By Abhijith Ganapavaram and Aishwarya Nair
(Reuters) - U.S. airline cabin crew, pilots and support staff are reluctant to work overtime during the holiday travel season despite being lured with hefty financial incentives because of the growing fear of contracting COVID-19 and the prospect of dealing with unruly passengers, three airline unions said.
That reluctance, combined with bad weather and tight staffing at pandemic-battered airlines, led to massive flight cancellations over the past week, the unions said. The issues will likely result in more strain in the weeks ahead as the spread of the Omicron variant accelerates.
"We have negotiated holiday incentives to help with operational challenges, but there's only so far you can stretch people," Sara Nelson, international president of the Association of Flight Attendants-CWA (AFA), representing 50,000 flight attendants at 17 airlines, said in a statement.
In the months leading up to the holidays, airlines were wooing employees to ensure solid staffing, after furloughing or laying off thousands over the last 18 months as the pandemic crippled the industry.
The airline sector is also feeling added pressure as employment numbers still trail pre-pandemic levels, but the total hours worked by fewer staff has almost fully rebounded.
The industry was hopeful that staff would pick up overtime to fly a record number of passengers since the pandemic began, according to the AFA.
But the fast-spreading Omicron variant, which is leading to unprecedented COVID-19 cases in the U.S., has caused staff to re-think workloads. On Thursday, over 1,200 flights were canceled within, into, or out of the United States as of 3:29 p.m. ET, data from flight-tracking website FlightAware.com showed.
United Airlines said the nationwide spike in Omicron cases has had a direct impact on its operations. Southwest Airlines Co said it had yet to see any impact on its operations.
JetBlue Airways Corp said it was cutting its schedule through Jan. 13 by about 1,280 flights due to crew members getting sick.
Delta Air Lines Inc said incentive pay is being offered to flight crews but did not elaborate further.
American Airlines Group Inc, Alaska Air Group Inc, Spirit Airlines Inc, Skywest Inc and Hawaiian Holdings Inc did not immediately respond to a request for comment.
The U.S. Federal Aviation Administration (FAA) said on Thursday that an increasing number of agency employees had tested positive for COVID-19.
"To maintain safety, traffic volume at some facilities could be reduced, which might result in delays during busy periods," an FAA spokesperson said.
TESTY, DIFFICULT PASSENGERS
Violent skirmishes between passengers and flight crew have also hit a record high this year, prompting U.S. regulators to crack down harder. The FAA in early November said it had referred more than three dozen unruly passengers to the FBI for potential criminal prosecution.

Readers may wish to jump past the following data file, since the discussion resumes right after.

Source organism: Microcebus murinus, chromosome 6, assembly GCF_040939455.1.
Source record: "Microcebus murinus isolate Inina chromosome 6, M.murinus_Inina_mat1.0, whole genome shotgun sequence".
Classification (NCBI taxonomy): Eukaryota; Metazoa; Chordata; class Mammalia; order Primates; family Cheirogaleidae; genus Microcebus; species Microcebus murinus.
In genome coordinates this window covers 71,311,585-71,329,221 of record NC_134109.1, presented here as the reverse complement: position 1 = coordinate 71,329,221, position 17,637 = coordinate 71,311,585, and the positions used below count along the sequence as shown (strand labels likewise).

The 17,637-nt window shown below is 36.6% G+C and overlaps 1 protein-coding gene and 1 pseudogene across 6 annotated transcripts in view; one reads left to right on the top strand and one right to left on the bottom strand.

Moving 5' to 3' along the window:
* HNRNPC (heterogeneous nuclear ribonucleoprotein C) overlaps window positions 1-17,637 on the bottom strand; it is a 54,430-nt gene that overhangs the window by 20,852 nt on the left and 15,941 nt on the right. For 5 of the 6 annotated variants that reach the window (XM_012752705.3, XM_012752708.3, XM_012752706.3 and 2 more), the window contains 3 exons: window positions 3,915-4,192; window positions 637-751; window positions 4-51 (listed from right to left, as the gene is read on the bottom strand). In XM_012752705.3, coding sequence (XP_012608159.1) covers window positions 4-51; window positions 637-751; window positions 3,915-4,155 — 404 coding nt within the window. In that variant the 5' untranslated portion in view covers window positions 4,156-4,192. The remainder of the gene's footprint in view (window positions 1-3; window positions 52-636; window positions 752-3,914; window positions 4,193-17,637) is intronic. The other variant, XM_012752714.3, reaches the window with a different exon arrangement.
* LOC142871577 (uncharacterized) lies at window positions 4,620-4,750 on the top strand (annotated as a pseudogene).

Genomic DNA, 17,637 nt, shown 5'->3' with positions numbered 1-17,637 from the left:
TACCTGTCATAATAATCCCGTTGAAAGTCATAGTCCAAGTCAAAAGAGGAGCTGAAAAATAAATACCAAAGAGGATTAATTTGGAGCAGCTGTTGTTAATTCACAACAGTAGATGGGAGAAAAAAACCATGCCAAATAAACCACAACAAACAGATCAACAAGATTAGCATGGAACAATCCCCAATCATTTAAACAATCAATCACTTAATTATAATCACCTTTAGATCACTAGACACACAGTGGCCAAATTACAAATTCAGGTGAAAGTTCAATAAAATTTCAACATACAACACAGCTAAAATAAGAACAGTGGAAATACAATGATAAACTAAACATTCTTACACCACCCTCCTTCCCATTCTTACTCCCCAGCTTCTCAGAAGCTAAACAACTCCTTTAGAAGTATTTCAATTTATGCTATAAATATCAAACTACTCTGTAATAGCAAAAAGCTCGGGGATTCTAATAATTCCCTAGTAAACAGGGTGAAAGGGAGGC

Still, many cabin crews fret about their safety on board.
"It's not worth the risk when tensions are high to go out there and risk getting hurt or possibly disabled on the job," said Thom McDaniel, International Vice President at the Transport Workers Union of America (TWU), which represents over 150,000 members across several sectors, including airlines.
For example, U.S. prosecutors in Colorado charged a 20-year-old California man with assaulting a flight attendant on an Oct. 27 American Airlines flight bound for Santa Ana, California, that forced the pilots to divert the flight.
Both AFA and TWU have made public calls for regulators to address the rising incidents on board.
JUICY INCENTIVE PAY NOT ENOUGH
Airlines have offered bonuses and up to triple pay for employees working during the holidays, but few are biting.
"A lot of flight attendants are not willing to pick up (extra shifts), even for extra pay because they fear for their own safety," McDaniel said.
Some pilots have also rebuffed extra pay. The American Airlines' pilot union had declined the company's offer of as much as double pay for working during the holidays, according to an internal memo seen by Reuters last month.
"We have limits by the FAA and those sometimes are approached, but what you have is a human limit," said Allied Pilots Association spokesman Dennis Tajer, who represents American Airlines pilots.
The Allied Pilots Association representing Delta pilots said resolving scheduling issues will be a priority when the union returns to contract negotiations with the airline in January.
(Reporting by Abhijith Ganapavaram and Aishwarya Nair in Bengaluru, additional reporting by Dan Burns in New York and Eric M. Johnson in Seattle; Editing by Ben Klayman and Bernard Orr)